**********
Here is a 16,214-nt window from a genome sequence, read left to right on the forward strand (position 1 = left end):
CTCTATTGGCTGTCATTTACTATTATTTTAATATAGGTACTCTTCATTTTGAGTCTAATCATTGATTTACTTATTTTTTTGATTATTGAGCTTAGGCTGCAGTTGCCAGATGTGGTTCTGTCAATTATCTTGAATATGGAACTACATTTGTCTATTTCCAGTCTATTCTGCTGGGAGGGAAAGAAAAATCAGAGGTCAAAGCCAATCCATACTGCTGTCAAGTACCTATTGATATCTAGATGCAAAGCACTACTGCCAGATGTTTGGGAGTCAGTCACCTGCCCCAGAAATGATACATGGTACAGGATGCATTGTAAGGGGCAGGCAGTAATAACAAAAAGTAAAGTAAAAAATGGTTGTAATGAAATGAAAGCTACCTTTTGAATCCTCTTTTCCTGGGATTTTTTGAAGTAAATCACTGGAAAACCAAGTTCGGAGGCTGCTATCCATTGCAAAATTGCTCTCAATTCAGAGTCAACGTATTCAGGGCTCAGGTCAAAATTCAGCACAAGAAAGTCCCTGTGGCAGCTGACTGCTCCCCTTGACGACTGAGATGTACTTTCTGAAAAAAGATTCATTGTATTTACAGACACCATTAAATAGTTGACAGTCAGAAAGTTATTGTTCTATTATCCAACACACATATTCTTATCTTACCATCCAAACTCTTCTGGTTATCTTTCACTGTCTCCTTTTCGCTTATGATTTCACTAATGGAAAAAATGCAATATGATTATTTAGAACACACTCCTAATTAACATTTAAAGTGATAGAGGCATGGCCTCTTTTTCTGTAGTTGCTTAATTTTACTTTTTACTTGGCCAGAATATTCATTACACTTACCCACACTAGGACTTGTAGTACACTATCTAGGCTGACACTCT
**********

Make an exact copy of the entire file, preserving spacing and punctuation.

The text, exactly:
Here is a 16,214-nt window from a genome sequence, read left to right on the forward strand (position 1 = left end):
CTCTATTGGCTGTCATTTACTATTATTTTAATATAGGTACTCTTCATTTTGAGTCTAATCATTGATTTACTTATTTTTTTGATTATTGAGCTTAGGCTGCAGTTGCCAGATGTGGTTCTGTCAATTATCTTGAATATGGAACTACATTTGTCTATTTCCAGTCTATTCTGCTGGGAGGGAAAGAAAAATCAGAGGTCAAAGCCAATCCATACTGCTGTCAAGTACCTATTGATATCTAGATGCAAAGCACTACTGCCAGATGTTTGGGAGTCAGTCACCTGCCCCAGAAATGATACATGGTACAGGATGCATTGTAAGGGGCAGGCAGTAATAACAAAAAGTAAAGTAAAAAATGGTTGTAATGAAATGAAAGCTACCTTTTGAATCCTCTTTTCCTGGGATTTTTTGAAGTAAATCACTGGAAAACCAAGTTCGGAGGCTGCTATCCATTGCAAAATTGCTCTCAATTCAGAGTCAACGTATTCAGGGCTCAGGTCAAAATTCAGCACAAGAAAGTCCCTGTGGCAGCTGACTGCTCCCCTTGACGACTGAGATGTACTTTCTGAAAAAAGATTCATTGTATTTACAGACACCATTAAATAGTTGACAGTCAGAAAGTTATTGTTCTATTATCCAACACACATATTCTTATCTTACCATCCAAACTCTTCTGGTTATCTTTCACTGTCTCCTTTTCGCTTATGATTTCACTAATGGAAAAAATGCAATATGATTATTTAGAACACACTCCTAATTAACATTTAAAGTGATAGAGGCATGGCCTCTTTTTCTGTAGTTGCTTAATTTTACTTTTTACTTGGCCAGAATATTCATTACACTTACCCACACTAGGACTTGTAGTACACTATCTAGGCTGACACTCT